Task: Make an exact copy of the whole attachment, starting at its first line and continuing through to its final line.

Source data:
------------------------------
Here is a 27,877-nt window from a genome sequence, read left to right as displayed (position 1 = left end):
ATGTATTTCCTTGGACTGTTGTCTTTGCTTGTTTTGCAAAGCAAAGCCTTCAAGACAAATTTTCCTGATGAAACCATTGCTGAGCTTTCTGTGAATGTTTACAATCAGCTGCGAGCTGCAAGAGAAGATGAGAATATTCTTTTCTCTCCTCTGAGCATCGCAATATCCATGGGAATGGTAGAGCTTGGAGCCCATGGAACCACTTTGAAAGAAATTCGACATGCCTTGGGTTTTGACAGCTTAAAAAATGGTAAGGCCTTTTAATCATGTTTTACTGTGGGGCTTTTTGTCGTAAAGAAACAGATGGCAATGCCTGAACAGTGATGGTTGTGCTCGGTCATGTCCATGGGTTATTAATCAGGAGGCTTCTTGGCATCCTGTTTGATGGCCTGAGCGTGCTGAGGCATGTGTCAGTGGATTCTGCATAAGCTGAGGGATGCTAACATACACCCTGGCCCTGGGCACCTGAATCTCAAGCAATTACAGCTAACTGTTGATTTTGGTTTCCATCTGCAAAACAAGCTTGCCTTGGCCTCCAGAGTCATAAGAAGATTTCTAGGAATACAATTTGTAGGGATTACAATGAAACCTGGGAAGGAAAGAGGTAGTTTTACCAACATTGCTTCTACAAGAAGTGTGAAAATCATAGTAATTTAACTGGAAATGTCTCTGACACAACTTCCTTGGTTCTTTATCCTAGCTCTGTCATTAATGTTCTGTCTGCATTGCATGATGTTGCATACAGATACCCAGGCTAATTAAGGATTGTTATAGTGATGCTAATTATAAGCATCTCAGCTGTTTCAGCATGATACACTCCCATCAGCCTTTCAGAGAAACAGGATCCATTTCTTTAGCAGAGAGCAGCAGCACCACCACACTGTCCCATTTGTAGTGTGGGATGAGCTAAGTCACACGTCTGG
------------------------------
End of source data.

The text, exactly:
Here is a 27,877-nt window from a genome sequence, read left to right as displayed (position 1 = left end):
ATGTATTTCCTTGGACTGTTGTCTTTGCTTGTTTTGCAAAGCAAAGCCTTCAAGACAAATTTTCCTGATGAAACCATTGCTGAGCTTTCTGTGAATGTTTACAATCAGCTGCGAGCTGCAAGAGAAGATGAGAATATTCTTTTCTCTCCTCTGAGCATCGCAATATCCATGGGAATGGTAGAGCTTGGAGCCCATGGAACCACTTTGAAAGAAATTCGACATGCCTTGGGTTTTGACAGCTTAAAAAATGGTAAGGCCTTTTAATCATGTTTTACTGTGGGGCTTTTTGTCGTAAAGAAACAGATGGCAATGCCTGAACAGTGATGGTTGTGCTCGGTCATGTCCATGGGTTATTAATCAGGAGGCTTCTTGGCATCCTGTTTGATGGCCTGAGCGTGCTGAGGCATGTGTCAGTGGATTCTGCATAAGCTGAGGGATGCTAACATACACCCTGGCCCTGGGCACCTGAATCTCAAGCAATTACAGCTAACTGTTGATTTTGGTTTCCATCTGCAAAACAAGCTTGCCTTGGCCTCCAGAGTCATAAGAAGATTTCTAGGAATACAATTTGTAGGGATTACAATGAAACCTGGGAAGGAAAGAGGTAGTTTTACCAACATTGCTTCTACAAGAAGTGTGAAAATCATAGTAATTTAACTGGAAATGTCTCTGACACAACTTCCTTGGTTCTTTATCCTAGCTCTGTCATTAATGTTCTGTCTGCATTGCATGATGTTGCATACAGATACCCAGGCTAATTAAGGATTGTTATAGTGATGCTAATTATAAGCATCTCAGCTGTTTCAGCATGATACACTCCCATCAGCCTTTCAGAGAAACAGGATCCATTTCTTTAGCAGAGAGCAGCAGCACCACCACACTGTCCCATTTGTAGTGTGGGATGAGCTAAGTCACACGTCTGG